Chappaquiddick offers an enormous number of fishing choices. To the fisherman without a four-wheel-drive vehicle there is Wasque Point. This prime fishing spot is considered the best fishing corner in the Northeast. Wasque is an Indian name that means place on the other side, or the farthest side. This is where the currents of the Atlantic Ocean meet the currents of Muskeget channel. It is the southeasternmost corner of our Island, where strong currents come together to form a rip. Striped bass and bluefish love to feed at Wasque because they can pick the bait out easily. These powerful currents bring schools of disoriented small bait together and present them on a platter to any larger fish. Any time a fisherman can drop a lure in the same general area, he too can find a dinner.
At the Chappaquiddick ferry point, shore fishermen have easy access to the crazy bonito and false albacore schools that pass back and forth between the inner and outer harbors of Edgartown.
Chappaquiddick offers fishing spots with a sliding scale of access. North Neck offers some limited public parking for a premiere spot that can sometimes deliver winners. North Neck overlooks the Cape Pogue Pond opening to the Sound, more simply called The Gut. Wherever ponds open into larger bodies of water, schools of fish are known to gather. As magically as candy stores attract children, pond openings attract bait and the big swimmers looking for that bait.
The Cape Pogue lighthouse is one of the Island’s most isolated, difficult-to-get-to fishing spots. The lighthouse sits on a bluff overlooking the northeasternmost corner of Chappaquiddick. Like Wasque, it is where currents meet. Unlike Wasque, it is difficult of access and a visitor is likely to find only one or two fishermen at the most.
Ask any shore fisherman during the derby where he caught his winner and his easy reply is usually the south shore. His answer may be an evasion of the truth, but there is no doubt fishermen do catch big fish along the Island’s south shore.
The south shore extends from Wasque on the far eastern end all the way to Squibnocket to the west. There are a number of prime fishing locations. On the far eastern end of Norton Point there is Metcalf’s Hole, a traditional fishing spot on South Beach where bait fishermen are known to spend the night.
Moving westward, fishermen without four-wheel-drive are known to catch striped bass big enough to take home on South Beach along its reach from the Katama Bay parking lot to the Herring Creek Road parking lot. In the summer, this Island beach may attract tens of thousands of swimmers. But in the spring and fall, many good stories are told about stripers and bluefish being pulled from the water.
Whenever a Great Pond is opened to the ocean, grab your pole and make your way to the spot. Ocean fish are attracted to the openings because for a few hours a day, large amounts of nutrient-rich water hurl bait fish into the sea. Just as bluefish and striped bass are attracted to the rips for a meal, they are also attracted to pond openings for the same reason. The Edgartown Great Pond and the Tisbury Great Pond are opened several times during the year.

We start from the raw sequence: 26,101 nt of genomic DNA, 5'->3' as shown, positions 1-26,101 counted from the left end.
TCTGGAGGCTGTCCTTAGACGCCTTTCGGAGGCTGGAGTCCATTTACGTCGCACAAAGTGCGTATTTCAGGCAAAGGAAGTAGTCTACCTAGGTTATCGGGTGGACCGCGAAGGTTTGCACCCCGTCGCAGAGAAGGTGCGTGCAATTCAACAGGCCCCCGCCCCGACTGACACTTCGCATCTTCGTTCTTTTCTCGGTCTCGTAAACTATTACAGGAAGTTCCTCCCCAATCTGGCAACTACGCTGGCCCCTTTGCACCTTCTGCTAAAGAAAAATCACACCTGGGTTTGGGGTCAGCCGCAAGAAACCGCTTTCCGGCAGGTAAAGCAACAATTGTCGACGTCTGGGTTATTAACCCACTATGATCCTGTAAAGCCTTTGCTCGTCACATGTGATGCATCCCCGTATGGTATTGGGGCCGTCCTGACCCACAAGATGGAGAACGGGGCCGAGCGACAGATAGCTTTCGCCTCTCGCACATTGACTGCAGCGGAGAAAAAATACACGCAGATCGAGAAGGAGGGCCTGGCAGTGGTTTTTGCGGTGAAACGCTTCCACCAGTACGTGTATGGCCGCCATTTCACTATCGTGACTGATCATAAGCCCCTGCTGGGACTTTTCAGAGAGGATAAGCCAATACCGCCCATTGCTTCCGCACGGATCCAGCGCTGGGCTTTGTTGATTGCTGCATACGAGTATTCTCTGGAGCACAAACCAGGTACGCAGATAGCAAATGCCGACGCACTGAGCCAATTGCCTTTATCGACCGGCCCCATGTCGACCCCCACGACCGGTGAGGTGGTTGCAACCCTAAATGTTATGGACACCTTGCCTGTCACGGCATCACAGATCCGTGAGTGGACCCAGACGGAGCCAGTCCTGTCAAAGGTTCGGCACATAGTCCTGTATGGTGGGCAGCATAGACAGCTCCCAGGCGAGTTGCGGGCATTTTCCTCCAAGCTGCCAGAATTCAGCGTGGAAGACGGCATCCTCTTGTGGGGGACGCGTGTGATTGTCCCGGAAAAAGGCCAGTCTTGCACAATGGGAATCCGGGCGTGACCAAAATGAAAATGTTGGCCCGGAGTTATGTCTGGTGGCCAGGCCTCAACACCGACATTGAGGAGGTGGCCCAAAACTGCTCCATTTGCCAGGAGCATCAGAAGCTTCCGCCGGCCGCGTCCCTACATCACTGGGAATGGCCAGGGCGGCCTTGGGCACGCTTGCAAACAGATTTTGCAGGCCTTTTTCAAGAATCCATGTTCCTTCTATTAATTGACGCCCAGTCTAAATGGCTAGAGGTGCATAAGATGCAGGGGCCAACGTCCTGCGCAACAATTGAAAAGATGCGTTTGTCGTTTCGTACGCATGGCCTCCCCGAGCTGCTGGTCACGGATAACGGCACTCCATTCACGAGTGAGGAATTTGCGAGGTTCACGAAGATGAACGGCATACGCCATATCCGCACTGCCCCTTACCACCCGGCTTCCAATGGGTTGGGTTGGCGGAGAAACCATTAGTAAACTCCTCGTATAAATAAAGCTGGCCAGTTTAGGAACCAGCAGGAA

Offshore Fishing Spots

Boat fishing enthusiasts have a few more choices than the shore fishermen. They can fish all the spots that the shore fishermen fish plus a few spots that are exclusively their own. They can fish Wasque, East Beach, Cape Pogue, Edgartown harbor, East Chop, West Chop, Menemsha, Lobsterville and off Dogfish Bar. But why devote your attention to those places when young also have the waters a half mile south of Squibnocket? Huge fish are caught each day at these places.
Mark Lovewell
Off the north shore a fishing boat can fish the Middle Ground, an area off West Chop that boils with water filled both with bait and game fish. Off East Chop there is Hedge Fence, a long narrow sand bar in Nantucket Sound where from 1908 to 1933 there was a lightship to prevent groundings. This is a serious sand bar, for in places the depth of the water is only four feet.
Between Nantucket and the Vineyard there is Norton Shoal, a fishing spot that is an addiction for some fishermen. Shoals are interesting fishing spots. Huge currents of water move along the bottom and suddenly rise over an underwater hill. A shoal is an ideal fishing spot for boat fishermen because, like a rip, the water is turbulent. Large game fish like to sit in the water and wait for their meals the swim past.
There is a shoal south of Wasque that has gone by several names, including Skiff’s Island. Today, among some fishermen the spot is known as Porky’s Island, named after an avid Edgartown recreational fisherman by that name, Everett (Porky) Francis.
For fishermen, shoals, rips, openings, bays and bights are the capitals of the world, and the places they most want to be.